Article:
What the Bible says about
Basket of Summer Fruit
(From Forerunner Commentary)
On the day of Pentecost in AD 31, Peter preached an inspired sermon to Jews and proselytes from around the Roman world who had gathered in Jerusalem for the holy day. When he finished, three thousand of his listeners stepped forward to be baptized and accept Jesus Christ as their Savior (Acts 2:41). Just that quickly, the church—a sizable one, at that—was inaugurated.
Suddenly, three thousand people, who may have had little else in common, were thrown together as brethren. Things could have gone very badly very quickly, but to their credit, as Acts 2:42 in The New English Translation Bible (NET) informs us, "They were devoting themselves to the apostles' teaching and to fellowship, to the breaking of bread and to prayer."
Among the four things to which these early converts devoted themselves was fellowship. Fellowship immediately became an important part of their reasons for meeting together. It was one of their prime objectives.
What is fellowship? We talk about fellowship, and we often tell one another that what we need is more fellowship. However, our modern ideas of fellowship may have become so watered-down that the word no longer carries the same meaning that it did during this infancy stage of the church, which is highly praised for its unity (see verse 44; 4:32-33; 5:12; etc.).
We are not surprised to read that the early church devoted itself to "the apostles' teaching" and "to prayer." These two—essentially, study and prayer—are the most important means of growth and effectiveness in the Christian life, and this is everywhere evident in the rest of Scripture. Yet, Luke records that these early Christians also devoted themselves to fellowship. They just did not have fellowship, going through the motions of being with each other; they devoted themselves to it.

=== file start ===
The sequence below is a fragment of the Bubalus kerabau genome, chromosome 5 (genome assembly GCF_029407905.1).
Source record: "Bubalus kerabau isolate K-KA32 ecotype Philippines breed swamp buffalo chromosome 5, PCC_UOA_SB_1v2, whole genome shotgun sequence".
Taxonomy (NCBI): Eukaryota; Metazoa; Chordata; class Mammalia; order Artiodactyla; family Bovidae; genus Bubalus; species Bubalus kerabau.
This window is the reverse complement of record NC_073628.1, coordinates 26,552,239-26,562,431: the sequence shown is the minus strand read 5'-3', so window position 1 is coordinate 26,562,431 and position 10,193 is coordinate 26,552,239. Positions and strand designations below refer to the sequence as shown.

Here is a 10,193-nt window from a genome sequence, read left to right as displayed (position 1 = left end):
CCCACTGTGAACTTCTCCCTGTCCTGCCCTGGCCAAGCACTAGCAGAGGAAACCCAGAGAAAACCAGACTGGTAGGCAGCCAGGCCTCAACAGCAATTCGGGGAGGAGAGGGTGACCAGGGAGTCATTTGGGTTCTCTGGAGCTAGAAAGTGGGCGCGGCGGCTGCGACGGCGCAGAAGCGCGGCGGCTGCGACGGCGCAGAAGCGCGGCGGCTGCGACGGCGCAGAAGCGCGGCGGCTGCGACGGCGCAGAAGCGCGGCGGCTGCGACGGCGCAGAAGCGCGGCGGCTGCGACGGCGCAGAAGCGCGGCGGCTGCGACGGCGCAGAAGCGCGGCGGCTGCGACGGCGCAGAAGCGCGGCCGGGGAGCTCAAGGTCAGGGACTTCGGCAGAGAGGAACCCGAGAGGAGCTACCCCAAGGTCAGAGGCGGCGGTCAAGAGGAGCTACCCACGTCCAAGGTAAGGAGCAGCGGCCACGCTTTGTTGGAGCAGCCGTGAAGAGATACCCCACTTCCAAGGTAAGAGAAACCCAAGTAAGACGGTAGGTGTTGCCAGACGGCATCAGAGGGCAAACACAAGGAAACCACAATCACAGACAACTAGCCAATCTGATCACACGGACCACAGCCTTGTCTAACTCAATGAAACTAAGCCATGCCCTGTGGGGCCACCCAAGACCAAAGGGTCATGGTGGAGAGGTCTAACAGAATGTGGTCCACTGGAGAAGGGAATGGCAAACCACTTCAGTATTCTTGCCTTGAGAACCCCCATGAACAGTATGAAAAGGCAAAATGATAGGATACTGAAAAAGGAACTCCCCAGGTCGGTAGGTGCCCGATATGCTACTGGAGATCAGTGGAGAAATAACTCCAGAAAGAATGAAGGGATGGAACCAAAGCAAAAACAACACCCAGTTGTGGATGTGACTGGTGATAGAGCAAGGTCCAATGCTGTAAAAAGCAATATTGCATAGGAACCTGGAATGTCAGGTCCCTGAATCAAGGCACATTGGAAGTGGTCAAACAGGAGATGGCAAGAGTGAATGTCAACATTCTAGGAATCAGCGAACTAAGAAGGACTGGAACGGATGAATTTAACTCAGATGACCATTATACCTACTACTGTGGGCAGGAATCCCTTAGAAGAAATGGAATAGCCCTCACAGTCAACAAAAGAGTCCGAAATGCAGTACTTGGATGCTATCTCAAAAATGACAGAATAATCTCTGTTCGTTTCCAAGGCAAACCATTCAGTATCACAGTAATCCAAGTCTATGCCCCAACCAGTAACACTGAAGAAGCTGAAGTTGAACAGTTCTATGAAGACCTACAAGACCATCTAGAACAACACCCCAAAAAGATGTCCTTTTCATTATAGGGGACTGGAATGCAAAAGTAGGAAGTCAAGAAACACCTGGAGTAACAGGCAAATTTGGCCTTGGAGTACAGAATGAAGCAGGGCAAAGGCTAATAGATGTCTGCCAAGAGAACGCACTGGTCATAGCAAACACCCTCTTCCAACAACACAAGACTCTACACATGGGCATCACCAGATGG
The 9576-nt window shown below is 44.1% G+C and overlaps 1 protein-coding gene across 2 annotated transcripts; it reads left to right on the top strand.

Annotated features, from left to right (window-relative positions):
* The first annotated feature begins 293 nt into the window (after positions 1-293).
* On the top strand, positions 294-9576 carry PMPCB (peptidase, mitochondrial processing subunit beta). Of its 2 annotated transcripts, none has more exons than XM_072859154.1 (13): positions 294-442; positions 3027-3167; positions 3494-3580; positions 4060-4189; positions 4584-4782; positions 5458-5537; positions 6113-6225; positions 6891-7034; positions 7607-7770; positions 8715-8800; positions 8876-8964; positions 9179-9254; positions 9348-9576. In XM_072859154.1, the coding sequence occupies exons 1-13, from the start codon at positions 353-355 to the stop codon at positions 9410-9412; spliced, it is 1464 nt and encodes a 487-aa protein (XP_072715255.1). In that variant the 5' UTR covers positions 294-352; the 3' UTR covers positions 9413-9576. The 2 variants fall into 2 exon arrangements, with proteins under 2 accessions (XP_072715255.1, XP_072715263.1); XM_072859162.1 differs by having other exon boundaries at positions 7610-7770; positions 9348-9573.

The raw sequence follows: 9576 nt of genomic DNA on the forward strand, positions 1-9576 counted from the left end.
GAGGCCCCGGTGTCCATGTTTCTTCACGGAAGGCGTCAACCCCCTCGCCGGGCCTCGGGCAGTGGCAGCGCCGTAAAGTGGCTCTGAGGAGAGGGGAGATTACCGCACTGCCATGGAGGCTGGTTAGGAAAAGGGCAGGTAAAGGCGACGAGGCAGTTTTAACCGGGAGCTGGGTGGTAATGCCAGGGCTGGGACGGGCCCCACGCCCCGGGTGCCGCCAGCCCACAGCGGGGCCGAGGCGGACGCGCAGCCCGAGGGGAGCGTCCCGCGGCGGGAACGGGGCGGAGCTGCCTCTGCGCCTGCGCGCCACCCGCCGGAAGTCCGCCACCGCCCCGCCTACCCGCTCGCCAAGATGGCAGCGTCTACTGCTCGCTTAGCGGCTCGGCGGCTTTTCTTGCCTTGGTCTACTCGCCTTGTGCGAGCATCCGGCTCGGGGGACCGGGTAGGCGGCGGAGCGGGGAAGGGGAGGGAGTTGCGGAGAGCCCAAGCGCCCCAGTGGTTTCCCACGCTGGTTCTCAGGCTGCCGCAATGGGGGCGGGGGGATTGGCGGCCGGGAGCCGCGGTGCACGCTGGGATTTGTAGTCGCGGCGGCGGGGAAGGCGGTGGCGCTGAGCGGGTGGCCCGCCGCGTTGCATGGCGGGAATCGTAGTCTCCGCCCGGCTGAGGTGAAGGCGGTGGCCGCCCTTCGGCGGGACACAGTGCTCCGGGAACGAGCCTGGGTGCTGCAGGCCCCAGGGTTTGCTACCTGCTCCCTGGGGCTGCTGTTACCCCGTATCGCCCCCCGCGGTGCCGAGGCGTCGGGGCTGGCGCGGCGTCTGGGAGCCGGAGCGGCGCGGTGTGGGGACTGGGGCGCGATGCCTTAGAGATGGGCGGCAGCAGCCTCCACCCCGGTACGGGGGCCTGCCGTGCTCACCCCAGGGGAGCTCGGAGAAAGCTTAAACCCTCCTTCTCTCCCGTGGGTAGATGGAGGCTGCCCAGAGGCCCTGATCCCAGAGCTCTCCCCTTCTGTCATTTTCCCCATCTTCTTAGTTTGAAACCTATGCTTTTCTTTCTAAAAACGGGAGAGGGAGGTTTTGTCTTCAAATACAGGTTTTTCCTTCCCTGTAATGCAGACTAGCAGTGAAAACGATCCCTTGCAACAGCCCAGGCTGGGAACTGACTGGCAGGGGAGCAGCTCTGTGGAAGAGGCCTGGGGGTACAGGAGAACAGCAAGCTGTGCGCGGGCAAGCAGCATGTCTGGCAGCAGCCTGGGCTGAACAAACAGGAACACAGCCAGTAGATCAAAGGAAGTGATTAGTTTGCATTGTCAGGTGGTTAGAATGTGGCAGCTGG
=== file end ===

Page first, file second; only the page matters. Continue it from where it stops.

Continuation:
This means that fellowship was a priority, and one of their foremost objectives in gathering together. To them, just being with one another was not necessarily fellowship. Instead, it was something that they devoted themselves to accomplish when they were together.
We often view fellowship as what we do. We have casual conversations and common activities. This is not wrong and can contribute to fellowship, but it falls far short of fellowship according to biblical standards, as well as falling short of the meaning and use of the Greek words that underlie the English word "fellowship."
We may be thinking, "My view of fellowship is much richer and deeper than mere social activity. True fellowship involves getting together for spiritual purposes: for sharing needs, for prayer, and for discussing God's Word to encourage, comfort, and edify one another." And we would be right. These things are certainly aspects of Christian fellowship, but even they do not comprise the full meaning of Christian fellowship in the New Testament.